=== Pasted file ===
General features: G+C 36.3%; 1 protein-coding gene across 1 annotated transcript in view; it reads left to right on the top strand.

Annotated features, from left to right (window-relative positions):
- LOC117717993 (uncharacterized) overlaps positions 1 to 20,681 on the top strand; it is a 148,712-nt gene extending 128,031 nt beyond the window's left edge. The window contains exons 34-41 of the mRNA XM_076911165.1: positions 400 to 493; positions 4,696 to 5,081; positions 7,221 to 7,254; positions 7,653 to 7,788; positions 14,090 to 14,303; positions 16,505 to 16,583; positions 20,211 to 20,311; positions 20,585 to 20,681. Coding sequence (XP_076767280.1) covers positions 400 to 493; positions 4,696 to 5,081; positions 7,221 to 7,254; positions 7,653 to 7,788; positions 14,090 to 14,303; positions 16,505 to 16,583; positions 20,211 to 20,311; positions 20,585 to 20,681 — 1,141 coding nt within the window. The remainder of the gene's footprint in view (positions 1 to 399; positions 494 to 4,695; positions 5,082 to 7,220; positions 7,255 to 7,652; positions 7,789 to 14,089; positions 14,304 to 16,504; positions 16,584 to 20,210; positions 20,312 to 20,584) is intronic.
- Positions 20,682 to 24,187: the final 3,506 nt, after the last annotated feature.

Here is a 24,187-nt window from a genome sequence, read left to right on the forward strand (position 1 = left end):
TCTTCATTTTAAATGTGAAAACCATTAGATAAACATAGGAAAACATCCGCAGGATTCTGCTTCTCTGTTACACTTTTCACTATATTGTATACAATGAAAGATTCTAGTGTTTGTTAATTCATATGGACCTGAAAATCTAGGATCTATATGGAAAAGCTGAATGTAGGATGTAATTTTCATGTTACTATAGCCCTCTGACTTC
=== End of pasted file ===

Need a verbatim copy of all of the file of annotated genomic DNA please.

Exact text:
General features: G+C 36.3%; 1 protein-coding gene across 1 annotated transcript in view; it reads left to right on the top strand.

Annotated features, from left to right (window-relative positions):
- LOC117717993 (uncharacterized) overlaps positions 1 to 20,681 on the top strand; it is a 148,712-nt gene extending 128,031 nt beyond the window's left edge. The window contains exons 34-41 of the mRNA XM_076911165.1: positions 400 to 493; positions 4,696 to 5,081; positions 7,221 to 7,254; positions 7,653 to 7,788; positions 14,090 to 14,303; positions 16,505 to 16,583; positions 20,211 to 20,311; positions 20,585 to 20,681. Coding sequence (XP_076767280.1) covers positions 400 to 493; positions 4,696 to 5,081; positions 7,221 to 7,254; positions 7,653 to 7,788; positions 14,090 to 14,303; positions 16,505 to 16,583; positions 20,211 to 20,311; positions 20,585 to 20,681 — 1,141 coding nt within the window. The remainder of the gene's footprint in view (positions 1 to 399; positions 494 to 4,695; positions 5,082 to 7,220; positions 7,255 to 7,652; positions 7,789 to 14,089; positions 14,304 to 16,504; positions 16,584 to 20,210; positions 20,312 to 20,584) is intronic.
- Positions 20,682 to 24,187: the final 3,506 nt, after the last annotated feature.

Here is a 24,187-nt window from a genome sequence, read left to right on the forward strand (position 1 = left end):
TCTTCATTTTAAATGTGAAAACCATTAGATAAACATAGGAAAACATCCGCAGGATTCTGCTTCTCTGTTACACTTTTCACTATATTGTATACAATGAAAGATTCTAGTGTTTGTTAATTCATATGGACCTGAAAATCTAGGATCTATATGGAAAAGCTGAATGTAGGATGTAATTTTCATGTTACTATAGCCCTCTGACTTC